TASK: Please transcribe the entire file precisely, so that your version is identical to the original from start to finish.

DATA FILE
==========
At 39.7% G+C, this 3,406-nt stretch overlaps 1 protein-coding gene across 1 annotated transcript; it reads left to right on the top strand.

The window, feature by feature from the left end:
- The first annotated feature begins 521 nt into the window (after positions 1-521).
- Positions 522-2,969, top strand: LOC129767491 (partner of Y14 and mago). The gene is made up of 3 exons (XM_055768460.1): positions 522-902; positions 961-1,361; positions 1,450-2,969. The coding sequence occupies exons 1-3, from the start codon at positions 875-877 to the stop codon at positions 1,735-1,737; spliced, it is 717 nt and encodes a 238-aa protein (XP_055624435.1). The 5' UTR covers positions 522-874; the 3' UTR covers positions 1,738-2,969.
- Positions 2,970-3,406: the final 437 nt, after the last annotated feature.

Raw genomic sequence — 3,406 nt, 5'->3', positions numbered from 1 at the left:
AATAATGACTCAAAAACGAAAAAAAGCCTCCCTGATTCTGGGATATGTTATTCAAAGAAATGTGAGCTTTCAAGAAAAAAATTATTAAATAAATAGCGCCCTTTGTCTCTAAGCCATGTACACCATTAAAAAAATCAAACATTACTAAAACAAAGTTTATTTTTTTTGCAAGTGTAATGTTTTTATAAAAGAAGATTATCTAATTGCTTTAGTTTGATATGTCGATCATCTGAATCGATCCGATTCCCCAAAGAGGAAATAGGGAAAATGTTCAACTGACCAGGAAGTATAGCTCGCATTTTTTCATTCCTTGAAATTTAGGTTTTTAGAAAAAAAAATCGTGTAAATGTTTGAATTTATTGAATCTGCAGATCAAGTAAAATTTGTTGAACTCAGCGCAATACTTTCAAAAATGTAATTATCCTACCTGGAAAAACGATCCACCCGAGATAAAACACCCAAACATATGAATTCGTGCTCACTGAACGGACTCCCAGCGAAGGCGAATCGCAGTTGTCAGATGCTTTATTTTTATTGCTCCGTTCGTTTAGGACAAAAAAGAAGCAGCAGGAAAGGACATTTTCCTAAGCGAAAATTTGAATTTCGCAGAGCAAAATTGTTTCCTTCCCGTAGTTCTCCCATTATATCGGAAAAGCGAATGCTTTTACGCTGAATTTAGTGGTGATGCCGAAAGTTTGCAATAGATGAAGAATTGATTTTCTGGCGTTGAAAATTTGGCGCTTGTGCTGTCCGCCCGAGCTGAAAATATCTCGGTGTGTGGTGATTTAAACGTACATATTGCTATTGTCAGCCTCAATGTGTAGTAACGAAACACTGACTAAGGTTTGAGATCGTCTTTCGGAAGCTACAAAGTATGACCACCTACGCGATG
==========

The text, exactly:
At 39.7% G+C, this 3,406-nt stretch overlaps 1 protein-coding gene across 1 annotated transcript; it reads left to right on the top strand.

The window, feature by feature from the left end:
- The first annotated feature begins 521 nt into the window (after positions 1-521).
- Positions 522-2,969, top strand: LOC129767491 (partner of Y14 and mago). The gene is made up of 3 exons (XM_055768460.1): positions 522-902; positions 961-1,361; positions 1,450-2,969. The coding sequence occupies exons 1-3, from the start codon at positions 875-877 to the stop codon at positions 1,735-1,737; spliced, it is 717 nt and encodes a 238-aa protein (XP_055624435.1). The 5' UTR covers positions 522-874; the 3' UTR covers positions 1,738-2,969.
- Positions 2,970-3,406: the final 437 nt, after the last annotated feature.

Raw genomic sequence — 3,406 nt, 5'->3', positions numbered from 1 at the left:
AATAATGACTCAAAAACGAAAAAAAGCCTCCCTGATTCTGGGATATGTTATTCAAAGAAATGTGAGCTTTCAAGAAAAAAATTATTAAATAAATAGCGCCCTTTGTCTCTAAGCCATGTACACCATTAAAAAAATCAAACATTACTAAAACAAAGTTTATTTTTTTTGCAAGTGTAATGTTTTTATAAAAGAAGATTATCTAATTGCTTTAGTTTGATATGTCGATCATCTGAATCGATCCGATTCCCCAAAGAGGAAATAGGGAAAATGTTCAACTGACCAGGAAGTATAGCTCGCATTTTTTCATTCCTTGAAATTTAGGTTTTTAGAAAAAAAAATCGTGTAAATGTTTGAATTTATTGAATCTGCAGATCAAGTAAAATTTGTTGAACTCAGCGCAATACTTTCAAAAATGTAATTATCCTACCTGGAAAAACGATCCACCCGAGATAAAACACCCAAACATATGAATTCGTGCTCACTGAACGGACTCCCAGCGAAGGCGAATCGCAGTTGTCAGATGCTTTATTTTTATTGCTCCGTTCGTTTAGGACAAAAAAGAAGCAGCAGGAAAGGACATTTTCCTAAGCGAAAATTTGAATTTCGCAGAGCAAAATTGTTTCCTTCCCGTAGTTCTCCCATTATATCGGAAAAGCGAATGCTTTTACGCTGAATTTAGTGGTGATGCCGAAAGTTTGCAATAGATGAAGAATTGATTTTCTGGCGTTGAAAATTTGGCGCTTGTGCTGTCCGCCCGAGCTGAAAATATCTCGGTGTGTGGTGATTTAAACGTACATATTGCTATTGTCAGCCTCAATGTGTAGTAACGAAACACTGACTAAGGTTTGAGATCGTCTTTCGGAAGCTACAAAGTATGACCACCTACGCGATG